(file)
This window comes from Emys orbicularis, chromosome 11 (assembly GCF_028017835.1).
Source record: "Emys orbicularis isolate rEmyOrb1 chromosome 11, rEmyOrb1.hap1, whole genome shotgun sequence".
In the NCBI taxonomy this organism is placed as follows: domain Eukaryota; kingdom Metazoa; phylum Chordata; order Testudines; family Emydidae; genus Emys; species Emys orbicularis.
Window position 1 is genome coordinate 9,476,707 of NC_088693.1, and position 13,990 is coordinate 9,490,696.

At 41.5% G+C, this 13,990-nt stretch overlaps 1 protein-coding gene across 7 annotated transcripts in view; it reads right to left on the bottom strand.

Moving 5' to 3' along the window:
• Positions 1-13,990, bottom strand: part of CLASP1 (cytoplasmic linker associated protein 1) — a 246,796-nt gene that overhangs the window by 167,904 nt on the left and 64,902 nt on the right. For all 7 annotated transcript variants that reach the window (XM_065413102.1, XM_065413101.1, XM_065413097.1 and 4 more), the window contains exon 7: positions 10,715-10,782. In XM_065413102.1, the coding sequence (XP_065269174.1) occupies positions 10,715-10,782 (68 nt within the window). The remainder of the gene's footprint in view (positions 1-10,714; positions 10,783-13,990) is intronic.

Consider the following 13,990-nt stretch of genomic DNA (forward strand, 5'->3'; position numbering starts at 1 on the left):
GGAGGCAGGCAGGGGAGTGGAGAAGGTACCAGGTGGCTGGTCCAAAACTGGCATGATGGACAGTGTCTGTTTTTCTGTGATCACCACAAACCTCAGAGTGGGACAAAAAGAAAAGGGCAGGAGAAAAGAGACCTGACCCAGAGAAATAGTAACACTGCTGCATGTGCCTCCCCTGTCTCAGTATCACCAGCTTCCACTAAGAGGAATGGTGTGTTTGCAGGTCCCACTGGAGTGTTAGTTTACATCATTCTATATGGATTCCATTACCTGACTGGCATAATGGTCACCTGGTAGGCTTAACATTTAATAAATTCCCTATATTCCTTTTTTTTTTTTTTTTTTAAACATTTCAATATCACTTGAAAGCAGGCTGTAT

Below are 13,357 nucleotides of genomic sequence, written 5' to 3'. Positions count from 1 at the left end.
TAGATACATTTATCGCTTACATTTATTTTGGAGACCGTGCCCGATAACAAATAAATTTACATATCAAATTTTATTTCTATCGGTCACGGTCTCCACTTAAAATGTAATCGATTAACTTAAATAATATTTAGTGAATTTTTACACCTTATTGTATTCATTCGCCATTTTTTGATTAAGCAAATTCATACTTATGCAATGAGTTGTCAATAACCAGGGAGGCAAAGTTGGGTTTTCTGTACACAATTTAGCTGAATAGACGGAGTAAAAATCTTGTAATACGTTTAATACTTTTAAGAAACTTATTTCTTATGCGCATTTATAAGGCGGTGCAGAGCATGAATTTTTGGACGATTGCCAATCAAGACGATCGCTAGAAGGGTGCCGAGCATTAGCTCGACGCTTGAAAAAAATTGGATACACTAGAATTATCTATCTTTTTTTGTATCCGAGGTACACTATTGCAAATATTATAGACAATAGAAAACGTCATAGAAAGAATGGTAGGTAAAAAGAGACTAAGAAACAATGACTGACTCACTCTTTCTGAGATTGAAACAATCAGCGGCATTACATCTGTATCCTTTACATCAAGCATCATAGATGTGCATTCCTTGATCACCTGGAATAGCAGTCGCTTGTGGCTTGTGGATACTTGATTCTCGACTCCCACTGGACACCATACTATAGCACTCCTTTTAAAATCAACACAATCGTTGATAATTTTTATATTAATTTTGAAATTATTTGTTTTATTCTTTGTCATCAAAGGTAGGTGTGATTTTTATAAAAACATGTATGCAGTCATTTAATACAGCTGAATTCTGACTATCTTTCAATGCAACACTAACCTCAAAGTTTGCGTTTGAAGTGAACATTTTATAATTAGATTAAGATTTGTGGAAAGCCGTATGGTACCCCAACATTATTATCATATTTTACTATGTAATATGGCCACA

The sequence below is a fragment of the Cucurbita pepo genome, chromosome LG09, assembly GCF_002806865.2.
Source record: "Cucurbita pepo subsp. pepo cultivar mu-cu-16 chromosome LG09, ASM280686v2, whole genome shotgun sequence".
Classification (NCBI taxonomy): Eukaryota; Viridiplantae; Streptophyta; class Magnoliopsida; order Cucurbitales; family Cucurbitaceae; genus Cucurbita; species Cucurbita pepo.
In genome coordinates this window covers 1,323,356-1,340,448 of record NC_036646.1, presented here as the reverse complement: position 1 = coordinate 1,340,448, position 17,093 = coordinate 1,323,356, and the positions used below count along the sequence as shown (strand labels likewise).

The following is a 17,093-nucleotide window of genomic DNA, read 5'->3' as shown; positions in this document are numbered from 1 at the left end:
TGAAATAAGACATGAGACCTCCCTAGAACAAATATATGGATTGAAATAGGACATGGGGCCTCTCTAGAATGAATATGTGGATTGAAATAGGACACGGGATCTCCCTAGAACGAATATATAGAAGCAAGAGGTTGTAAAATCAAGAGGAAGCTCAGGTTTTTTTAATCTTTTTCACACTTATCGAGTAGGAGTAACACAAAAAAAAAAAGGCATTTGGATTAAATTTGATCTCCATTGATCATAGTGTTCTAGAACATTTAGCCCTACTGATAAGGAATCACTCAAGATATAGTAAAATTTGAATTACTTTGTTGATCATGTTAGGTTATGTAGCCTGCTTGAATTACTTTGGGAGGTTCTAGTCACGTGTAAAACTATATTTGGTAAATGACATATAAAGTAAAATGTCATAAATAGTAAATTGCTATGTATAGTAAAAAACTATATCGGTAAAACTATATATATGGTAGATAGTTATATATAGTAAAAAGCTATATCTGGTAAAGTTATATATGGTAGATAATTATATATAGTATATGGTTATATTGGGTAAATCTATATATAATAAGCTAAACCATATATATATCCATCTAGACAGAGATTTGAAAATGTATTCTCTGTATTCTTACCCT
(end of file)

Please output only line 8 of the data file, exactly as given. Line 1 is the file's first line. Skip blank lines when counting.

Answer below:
Consider the following 13,990-nt stretch of genomic DNA (forward strand, 5'->3'; position numbering starts at 1 on the left):